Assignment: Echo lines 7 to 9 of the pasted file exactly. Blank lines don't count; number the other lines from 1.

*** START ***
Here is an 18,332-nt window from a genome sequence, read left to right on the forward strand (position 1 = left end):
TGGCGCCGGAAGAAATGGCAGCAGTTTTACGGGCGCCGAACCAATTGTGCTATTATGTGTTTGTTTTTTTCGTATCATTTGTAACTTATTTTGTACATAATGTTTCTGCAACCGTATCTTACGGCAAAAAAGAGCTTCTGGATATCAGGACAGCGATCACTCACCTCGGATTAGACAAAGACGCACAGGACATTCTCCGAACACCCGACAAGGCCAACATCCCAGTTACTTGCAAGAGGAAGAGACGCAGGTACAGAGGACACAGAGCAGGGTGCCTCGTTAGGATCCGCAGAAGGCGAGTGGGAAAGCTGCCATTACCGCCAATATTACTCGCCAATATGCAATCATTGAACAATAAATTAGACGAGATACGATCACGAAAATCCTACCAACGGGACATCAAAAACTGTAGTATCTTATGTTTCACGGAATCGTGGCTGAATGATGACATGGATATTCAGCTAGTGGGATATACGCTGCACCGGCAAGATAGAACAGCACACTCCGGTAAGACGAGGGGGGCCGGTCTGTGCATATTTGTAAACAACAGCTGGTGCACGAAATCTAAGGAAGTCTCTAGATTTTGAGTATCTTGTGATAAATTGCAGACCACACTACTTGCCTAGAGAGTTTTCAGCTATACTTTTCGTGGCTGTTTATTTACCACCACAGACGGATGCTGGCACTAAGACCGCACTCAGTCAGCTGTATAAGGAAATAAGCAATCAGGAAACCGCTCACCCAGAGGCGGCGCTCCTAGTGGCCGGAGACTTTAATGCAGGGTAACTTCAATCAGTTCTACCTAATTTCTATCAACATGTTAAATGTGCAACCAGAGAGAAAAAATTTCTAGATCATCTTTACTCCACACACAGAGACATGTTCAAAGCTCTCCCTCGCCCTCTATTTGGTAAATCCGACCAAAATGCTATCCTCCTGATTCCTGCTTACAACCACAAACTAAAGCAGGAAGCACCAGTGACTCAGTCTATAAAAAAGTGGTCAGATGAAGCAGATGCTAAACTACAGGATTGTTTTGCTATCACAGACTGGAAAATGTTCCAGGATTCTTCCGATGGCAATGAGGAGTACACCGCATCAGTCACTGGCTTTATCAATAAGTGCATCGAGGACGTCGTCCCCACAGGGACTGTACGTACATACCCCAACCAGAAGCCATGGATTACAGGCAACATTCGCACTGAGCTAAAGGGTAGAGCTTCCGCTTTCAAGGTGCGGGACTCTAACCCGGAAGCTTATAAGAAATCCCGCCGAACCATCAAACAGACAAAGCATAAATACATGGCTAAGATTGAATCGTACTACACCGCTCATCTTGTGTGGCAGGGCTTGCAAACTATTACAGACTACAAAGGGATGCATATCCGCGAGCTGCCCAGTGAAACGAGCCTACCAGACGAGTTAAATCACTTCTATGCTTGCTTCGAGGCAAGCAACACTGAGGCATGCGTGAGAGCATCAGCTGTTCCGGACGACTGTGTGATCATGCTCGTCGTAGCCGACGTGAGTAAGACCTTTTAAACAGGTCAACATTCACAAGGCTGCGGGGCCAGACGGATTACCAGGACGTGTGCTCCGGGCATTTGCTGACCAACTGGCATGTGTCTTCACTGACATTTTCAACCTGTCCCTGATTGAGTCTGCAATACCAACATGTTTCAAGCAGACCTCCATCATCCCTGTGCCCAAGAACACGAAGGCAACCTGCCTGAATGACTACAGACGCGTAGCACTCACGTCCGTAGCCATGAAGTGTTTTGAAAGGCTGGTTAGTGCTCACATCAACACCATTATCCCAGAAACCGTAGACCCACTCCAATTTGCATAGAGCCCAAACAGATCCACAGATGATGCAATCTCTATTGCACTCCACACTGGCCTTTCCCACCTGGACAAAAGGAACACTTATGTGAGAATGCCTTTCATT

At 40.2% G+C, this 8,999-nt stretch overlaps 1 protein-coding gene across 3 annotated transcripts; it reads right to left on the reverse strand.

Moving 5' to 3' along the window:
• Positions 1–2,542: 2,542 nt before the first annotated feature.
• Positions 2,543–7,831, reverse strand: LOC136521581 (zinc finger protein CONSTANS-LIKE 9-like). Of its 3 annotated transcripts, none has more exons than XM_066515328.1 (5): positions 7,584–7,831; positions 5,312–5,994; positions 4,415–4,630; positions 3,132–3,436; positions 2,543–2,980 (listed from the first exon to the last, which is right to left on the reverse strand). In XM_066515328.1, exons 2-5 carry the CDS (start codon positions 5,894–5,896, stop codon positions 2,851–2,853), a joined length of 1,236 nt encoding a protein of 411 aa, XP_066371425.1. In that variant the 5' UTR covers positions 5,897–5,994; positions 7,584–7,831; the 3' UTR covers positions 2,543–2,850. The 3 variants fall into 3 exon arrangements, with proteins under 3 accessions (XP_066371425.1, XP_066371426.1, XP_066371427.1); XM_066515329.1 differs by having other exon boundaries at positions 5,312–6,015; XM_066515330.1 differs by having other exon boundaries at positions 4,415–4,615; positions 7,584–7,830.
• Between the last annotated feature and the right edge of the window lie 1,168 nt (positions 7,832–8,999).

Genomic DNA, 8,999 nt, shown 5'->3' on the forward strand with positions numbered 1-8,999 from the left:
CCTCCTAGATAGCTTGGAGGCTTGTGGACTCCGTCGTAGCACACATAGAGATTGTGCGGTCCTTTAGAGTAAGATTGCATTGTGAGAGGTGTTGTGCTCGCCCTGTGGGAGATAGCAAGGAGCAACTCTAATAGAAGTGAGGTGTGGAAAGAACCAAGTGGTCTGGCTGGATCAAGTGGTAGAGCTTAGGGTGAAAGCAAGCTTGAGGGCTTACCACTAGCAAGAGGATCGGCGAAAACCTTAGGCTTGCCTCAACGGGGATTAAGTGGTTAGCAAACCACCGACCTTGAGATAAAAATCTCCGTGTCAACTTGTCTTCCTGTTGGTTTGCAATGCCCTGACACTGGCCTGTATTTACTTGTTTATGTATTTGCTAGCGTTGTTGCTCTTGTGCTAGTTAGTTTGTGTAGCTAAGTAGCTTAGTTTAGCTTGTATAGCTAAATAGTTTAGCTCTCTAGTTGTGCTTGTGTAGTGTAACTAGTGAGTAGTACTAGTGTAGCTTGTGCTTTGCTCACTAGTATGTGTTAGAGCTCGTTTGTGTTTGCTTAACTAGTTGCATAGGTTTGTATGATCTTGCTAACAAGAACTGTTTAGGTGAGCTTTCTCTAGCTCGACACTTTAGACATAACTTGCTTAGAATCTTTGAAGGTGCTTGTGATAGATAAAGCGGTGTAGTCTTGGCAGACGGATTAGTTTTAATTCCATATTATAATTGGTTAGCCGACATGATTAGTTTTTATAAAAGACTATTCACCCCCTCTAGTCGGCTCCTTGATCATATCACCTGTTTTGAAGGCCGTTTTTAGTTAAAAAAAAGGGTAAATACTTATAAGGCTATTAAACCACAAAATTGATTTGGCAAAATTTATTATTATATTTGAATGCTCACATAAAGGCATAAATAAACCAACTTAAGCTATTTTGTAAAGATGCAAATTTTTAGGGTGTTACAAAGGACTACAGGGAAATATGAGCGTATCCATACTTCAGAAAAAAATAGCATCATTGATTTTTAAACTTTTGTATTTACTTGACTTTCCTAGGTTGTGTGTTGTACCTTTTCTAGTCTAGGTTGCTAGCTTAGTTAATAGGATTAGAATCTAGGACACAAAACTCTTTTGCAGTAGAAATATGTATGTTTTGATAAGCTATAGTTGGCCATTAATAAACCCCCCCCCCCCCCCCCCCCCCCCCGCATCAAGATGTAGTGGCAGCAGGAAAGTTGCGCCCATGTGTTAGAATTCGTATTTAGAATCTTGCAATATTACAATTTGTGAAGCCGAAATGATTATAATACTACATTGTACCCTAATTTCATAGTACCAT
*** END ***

• Between the last annotated feature and the right edge of the window lie 1,168 nt (positions 7,832–8,999).

Genomic DNA, 8,999 nt, shown 5'->3' on the forward strand with positions numbered 1-8,999 from the left:
CCTCCTAGATAGCTTGGAGGCTTGTGGACTCCGTCGTAGCACACATAGAGATTGTGCGGTCCTTTAGAGTAAGATTGCATTGTGAGAGGTGTTGTGCTCGCCCTGTGGGAGATAGCAAGGAGCAACTCTAATAGAAGTGAGGTGTGGAAAGAACCAAGTGGTCTGGCTGGATCAAGTGGTAGAGCTTAGGGTGAAAGCAAGCTTGAGGGCTTACCACTAGCAAGAGGATCGGCGAAAACCTTAGGCTTGCCTCAACGGGGATTAAGTGGTTAGCAAACCACCGACCTTGAGATAAAAATCTCCGTGTCAACTTGTCTTCCTGTTGGTTTGCAATGCCCTGACACTGGCCTGTATTTACTTGTTTATGTATTTGCTAGCGTTGTTGCTCTTGTGCTAGTTAGTTTGTGTAGCTAAGTAGCTTAGTTTAGCTTGTATAGCTAAATAGTTTAGCTCTCTAGTTGTGCTTGTGTAGTGTAACTAGTGAGTAGTACTAGTGTAGCTTGTGCTTTGCTCACTAGTATGTGTTAGAGCTCGTTTGTGTTTGCTTAACTAGTTGCATAGGTTTGTATGATCTTGCTAACAAGAACTGTTTAGGTGAGCTTTCTCTAGCTCGACACTTTAGACATAACTTGCTTAGAATCTTTGAAGGTGCTTGTGATAGATAAAGCGGTGTAGTCTTGGCAGACGGATTAGTTTTAATTCCATATTATAATTGGTTAGCCGACATGATTAGTTTTTATAAAAGACTATTCACCCCCTCTAGTCGGCTCCTTGATCATATCACCTGTTTTGAAGGCCGTTTTTAGTTAAAAAAAAGGGTAAATACTTATAAGGCTATTAAACCACAAAATTGATTTGGCAAAATTTATTATTATATTTGAATGCTCACATAAAGGCATAAATAAACCAACTTAAGCTATTTTGTAAAGATGCAAATTTTTAGGGTGTTACAAAGGACTACAGGGAAATATGAGCGTATCCATACTTCAGAAAAAAATAGCATCATTGATTTTTAAACTTTTGTATTTACTTGACTTTCCTAGGTTGTGTGTTGTACCTTTTCTAGTCTAGGTTGCTAGCTTAGTTAATAGGATTAGAATCTAGGACACAAAACTCTTTTGCAGTAGAAATATGTATGTTTTGATAAGCTATAGTTGGCCATTAATAAACCCCCCCCCCCCCCCCCCCCCCCCCGCATCAAGATGTAGTGGCAGCAGGAAAGTTGCGCCCATGTGTTAGAATTCGTATTTAGAATCTTGCAATATTACAATTTGTGAAGCCGAAATGATTATAATACTACATTGTACCCTAATTTCATAGTACCAT